When CD burn­ers and the abil­ity to dupli­cate, com­press, refor­mat and restore audio files appeared, the music pub­lish­ing indus­try met the chal­lenge with law­suits against any­one who refused to keep the music con­fined to its disc. Instead of prac­tic­ing lead­er­ship in evolv­ing the music indus­try towards treat­ing their prod­uct as soft­ware, they cul­ti­vated ill will on the part of mil­lions of lis­ten­ers who responded by freely shar­ing bil­lions of files (though that’s admit­tedly polar­ized. File shar­ers are copy­right vio­la­tors who can’t jus­tify their actions by dis­lik­ing the copy­right holder). Another sad casu­alty of the record industry’s inabil­ity to change was album art. Originally a poster-sized 12x12-inch piece of cul­ture, com­pact disc art shrank to a flac­cid 5 1/4-inch insert and finally to an entirely neutered thumb­nail image in your e-music store of choice. Anyone who grew up in the days of vinyl will remem­ber how going to a record store was like vis­it­ing an art gallery—a blast of pop cul­ture full of images as iconic as the Rolling Stones Sticky Fingers album with the real zip­per on it and the prism on Pink Floyd’s Dark side of the Moon. In a world of noise and sta­tic where we’re only just awak­en­ing to the idea that effec­tive mar­ket­ing is actu­ally enter­tain­ing, it’s a shame the music indus­try couldn’t think past their fun­da­men­tal­ist doc­trine of legit­imiz­ing only music that came from their own fac­to­ries. By focus­ing on enforc­ing imag­i­nary rules about the rela­tion­ship between a song and its man­u­fac­tured con­tainer, music mar­ket­ing left one of its legs stand­ing at the curb.

Today, in the film world, we see count­less reruns of that old Japanese clas­sic: Return of The Son of BetaMax vs. VHS. You may recall the con­tem­po­rary remake that bombed: HD-DVD vs. the Blue Ray? Blue Ray won the bat­tle only to inherit a world where peo­ple increas­ingly pre­ferred to stream movies. Having embraced the con­ve­nience, porta­bil­ity and declut­ter­ing effects of dig­i­tal music, many refused to upgrade their old DVD hard­ware, wait­ing instead for vision­less indus­try to slowly break down the sacred gate that blocked the mar­riage of their tele­vi­sion screen to its nat­ural part­ner, the wire­less inter­net, and watch­ing films on their com­put­ers in the mean­time. Would-be heroes like Apple and Roku have stepped in to pro­vide a wire­less mid­dle ground that con­nects your TV to par­tic­u­lar stream­ing ser­vices, but the idea that a new $2000 wide-screen TV doesn’t come with a key­board and a mouse and a chip that can power a web browser (like most cell phones can do) is a trav­esty. Cheap sub­scrip­tion ser­vices to Amazon Video, Netflix and iTunes keep con­sumers’ minds off the lat­est vari­a­tion of the same old indus­try fuster­cluck: con­trol­ling how con­tent is viewed and charg­ing for chan­nel access.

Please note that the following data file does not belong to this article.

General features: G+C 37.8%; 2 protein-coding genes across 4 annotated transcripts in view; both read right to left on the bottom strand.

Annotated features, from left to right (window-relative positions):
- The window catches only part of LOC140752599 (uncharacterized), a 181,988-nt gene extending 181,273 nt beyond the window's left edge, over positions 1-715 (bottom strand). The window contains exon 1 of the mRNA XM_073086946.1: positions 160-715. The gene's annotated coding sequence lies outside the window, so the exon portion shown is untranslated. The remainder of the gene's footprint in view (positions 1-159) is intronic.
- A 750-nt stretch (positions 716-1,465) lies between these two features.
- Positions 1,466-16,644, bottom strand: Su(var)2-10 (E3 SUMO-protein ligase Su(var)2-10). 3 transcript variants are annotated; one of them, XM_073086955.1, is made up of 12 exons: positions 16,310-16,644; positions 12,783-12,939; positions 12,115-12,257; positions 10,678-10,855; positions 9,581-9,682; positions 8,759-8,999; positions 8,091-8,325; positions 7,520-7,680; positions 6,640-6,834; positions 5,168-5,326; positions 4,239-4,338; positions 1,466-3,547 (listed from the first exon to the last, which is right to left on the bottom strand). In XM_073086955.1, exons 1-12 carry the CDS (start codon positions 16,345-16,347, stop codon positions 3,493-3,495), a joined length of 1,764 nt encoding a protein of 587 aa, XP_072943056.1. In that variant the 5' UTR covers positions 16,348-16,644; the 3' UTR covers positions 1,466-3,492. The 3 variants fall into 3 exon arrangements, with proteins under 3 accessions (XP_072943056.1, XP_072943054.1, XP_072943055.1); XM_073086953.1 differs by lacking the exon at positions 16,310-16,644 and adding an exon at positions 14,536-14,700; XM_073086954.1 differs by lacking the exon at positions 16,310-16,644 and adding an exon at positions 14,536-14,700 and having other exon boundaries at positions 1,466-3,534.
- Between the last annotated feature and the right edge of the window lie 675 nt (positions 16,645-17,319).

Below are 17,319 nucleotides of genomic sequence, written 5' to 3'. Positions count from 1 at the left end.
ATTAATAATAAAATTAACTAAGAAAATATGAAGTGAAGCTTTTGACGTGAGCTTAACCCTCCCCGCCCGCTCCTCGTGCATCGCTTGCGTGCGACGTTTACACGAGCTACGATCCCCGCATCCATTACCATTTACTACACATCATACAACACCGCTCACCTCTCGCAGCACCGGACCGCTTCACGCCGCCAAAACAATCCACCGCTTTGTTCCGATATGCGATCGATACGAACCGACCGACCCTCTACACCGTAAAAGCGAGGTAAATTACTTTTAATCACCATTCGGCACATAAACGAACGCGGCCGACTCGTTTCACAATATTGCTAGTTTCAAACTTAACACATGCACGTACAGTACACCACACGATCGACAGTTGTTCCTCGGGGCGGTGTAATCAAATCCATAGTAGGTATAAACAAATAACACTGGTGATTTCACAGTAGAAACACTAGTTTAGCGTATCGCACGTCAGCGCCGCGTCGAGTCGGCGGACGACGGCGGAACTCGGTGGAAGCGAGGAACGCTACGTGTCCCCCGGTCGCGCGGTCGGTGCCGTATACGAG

On to eBooks. It’s Kindle roar­ing through the straight­away, but what’s this? Nook is pulling up from behind and wait…it can’t be…Apple’s in the mid­field again rein­vent­ing the course again. The book jock­eys are faced with tough choices: Kindle, Apple, Kobo, Nook or Google? Predicting which horse the fans will be bet­ting on this month is a tough call. Of course, you can bet on all the horses, but we know who’s really going to win. Meanwhile, all these eBook for­mats just stream the text into the reader; all the artistry is lost. A more vision­ary music indus­try would have found a bet­ter way to pack­age the next evo­lu­tion of its prod­uct. A more vision­ary pub­lish­ing indus­try would have devel­oped a more sophis­ti­cated dig­i­tal book for­mat capa­ble of repro­duc­ing truer repli­cas of a real book than 1980s HTML bun­dled into a zip file and rela­beled “ePub.”

Ironically, we’ve had com­put­ers on our desks for years that can man­age hun­dreds of open and pro­pri­etary file for­mats, but our dig­i­tal book libraries are tied to the ven­dor of our eReader hard­ware to ensure a long life of loyal and obe­di­ent com­pli­ance. Yes, you can read your kin­dle books on almost any generic device, but if you want to switch to Kobo or Nook, your library is toast. Ebook for­mats may not do much to repro­duce the aes­thet­ics of an engag­ing book, but for pub­lish­ers, this model ensures that the old model of weld­ing con­tent to its stor­age medium can be lever­aged against us.